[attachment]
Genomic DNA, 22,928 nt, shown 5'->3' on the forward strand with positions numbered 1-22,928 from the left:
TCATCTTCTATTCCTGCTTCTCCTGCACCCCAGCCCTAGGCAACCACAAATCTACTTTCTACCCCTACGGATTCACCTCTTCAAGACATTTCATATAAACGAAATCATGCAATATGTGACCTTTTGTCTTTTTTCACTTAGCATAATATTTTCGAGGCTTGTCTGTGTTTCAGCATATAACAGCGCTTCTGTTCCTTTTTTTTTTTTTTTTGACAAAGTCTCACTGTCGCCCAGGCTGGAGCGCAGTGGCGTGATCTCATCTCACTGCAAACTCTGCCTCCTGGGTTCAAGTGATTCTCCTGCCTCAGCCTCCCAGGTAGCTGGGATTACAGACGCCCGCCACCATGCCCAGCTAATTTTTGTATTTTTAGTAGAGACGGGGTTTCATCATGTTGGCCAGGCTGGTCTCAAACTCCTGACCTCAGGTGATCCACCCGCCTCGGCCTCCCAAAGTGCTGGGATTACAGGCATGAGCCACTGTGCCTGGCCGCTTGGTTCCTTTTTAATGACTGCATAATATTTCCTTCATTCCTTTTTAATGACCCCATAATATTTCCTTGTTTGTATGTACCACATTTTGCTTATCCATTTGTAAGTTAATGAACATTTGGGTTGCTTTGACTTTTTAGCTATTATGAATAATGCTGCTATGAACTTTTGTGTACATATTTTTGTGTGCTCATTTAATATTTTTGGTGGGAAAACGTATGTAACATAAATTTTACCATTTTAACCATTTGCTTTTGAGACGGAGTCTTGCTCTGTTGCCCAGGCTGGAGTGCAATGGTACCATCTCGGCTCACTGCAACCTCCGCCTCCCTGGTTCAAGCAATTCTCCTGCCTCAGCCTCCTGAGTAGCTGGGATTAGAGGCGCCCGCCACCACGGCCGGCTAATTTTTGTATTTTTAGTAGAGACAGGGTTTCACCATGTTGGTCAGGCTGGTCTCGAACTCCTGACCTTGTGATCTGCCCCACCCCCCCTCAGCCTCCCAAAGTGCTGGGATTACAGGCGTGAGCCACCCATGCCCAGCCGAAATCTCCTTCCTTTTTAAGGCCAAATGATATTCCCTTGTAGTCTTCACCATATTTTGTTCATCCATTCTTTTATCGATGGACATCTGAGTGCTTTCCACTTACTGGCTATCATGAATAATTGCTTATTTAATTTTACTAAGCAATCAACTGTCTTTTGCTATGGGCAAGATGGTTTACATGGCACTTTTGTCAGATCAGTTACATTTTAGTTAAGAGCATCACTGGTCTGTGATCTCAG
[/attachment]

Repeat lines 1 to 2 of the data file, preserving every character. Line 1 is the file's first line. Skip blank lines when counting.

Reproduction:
Genomic DNA, 22,928 nt, shown 5'->3' on the forward strand with positions numbered 1-22,928 from the left:
TCATCTTCTATTCCTGCTTCTCCTGCACCCCAGCCCTAGGCAACCACAAATCTACTTTCTACCCCTACGGATTCACCTCTTCAAGACATTTCATATAAACGAAATCATGCAATATGTGACCTTTTGTCTTTTTTCACTTAGCATAATATTTTCGAGGCTTGTCTGTGTTTCAGCATATAACAGCGCTTCTGTTCCTTTTTTTTTTTTTTTTGACAAAGTCTCACTGTCGCCCAGGCTGGAGCGCAGTGGCGTGATCTCATCTCACTGCAAACTCTGCCTCCTGGGTTCAAGTGATTCTCCTGCCTCAGCCTCCCAGGTAGCTGGGATTACAGACGCCCGCCACCATGCCCAGCTAATTTTTGTATTTTTAGTAGAGACGGGGTTTCATCATGTTGGCCAGGCTGGTCTCAAACTCCTGACCTCAGGTGATCCACCCGCCTCGGCCTCCCAAAGTGCTGGGATTACAGGCATGAGCCACTGTGCCTGGCCGCTTGGTTCCTTTTTAATGACTGCATAATATTTCCTTCATTCCTTTTTAATGACCCCATAATATTTCCTTGTTTGTATGTACCACATTTTGCTTATCCATTTGTAAGTTAATGAACATTTGGGTTGCTTTGACTTTTTAGCTATTATGAATAATGCTGCTATGAACTTTTGTGTACATATTTTTGTGTGCTCATTTAATATTTTTGGTGGGAAAACGTATGTAACATAAATTTTACCATTTTAACCATTTGCTTTTGAGACGGAGTCTTGCTCTGTTGCCCAGGCTGGAGTGCAATGGTACCATCTCGGCTCACTGCAACCTCCGCCTCCCTGGTTCAAGCAATTCTCCTGCCTCAGCCTCCTGAGTAGCTGGGATTAGAGGCGCCCGCCACCACGGCCGGCTAATTTTTGTATTTTTAGTAGAGACAGGGTTTCACCATGTTGGTCAGGCTGGTCTCGAACTCCTGACCTTGTGATCTGCCCCACCCCCCCTCAGCCTCCCAAAGTGCTGGGATTACAGGCGTGAGCCACCCATGCCCAGCCGAAATCTCCTTCCTTTTTAAGGCCAAATGATATTCCCTTGTAGTCTTCACCATATTTTGTTCATCCATTCTTTTATCGATGGACATCTGAGTGCTTTCCACTTACTGGCTATCATGAATAATTGCTTATTTAATTTTACTAAGCAATCAACTGTCTTTTGCTATGGGCAAGATGGTTTACATGGCACTTTTGTCAGATCAGTTACATTTTAGTTAAGAGCATCACTGGTCTGTGATCTCAG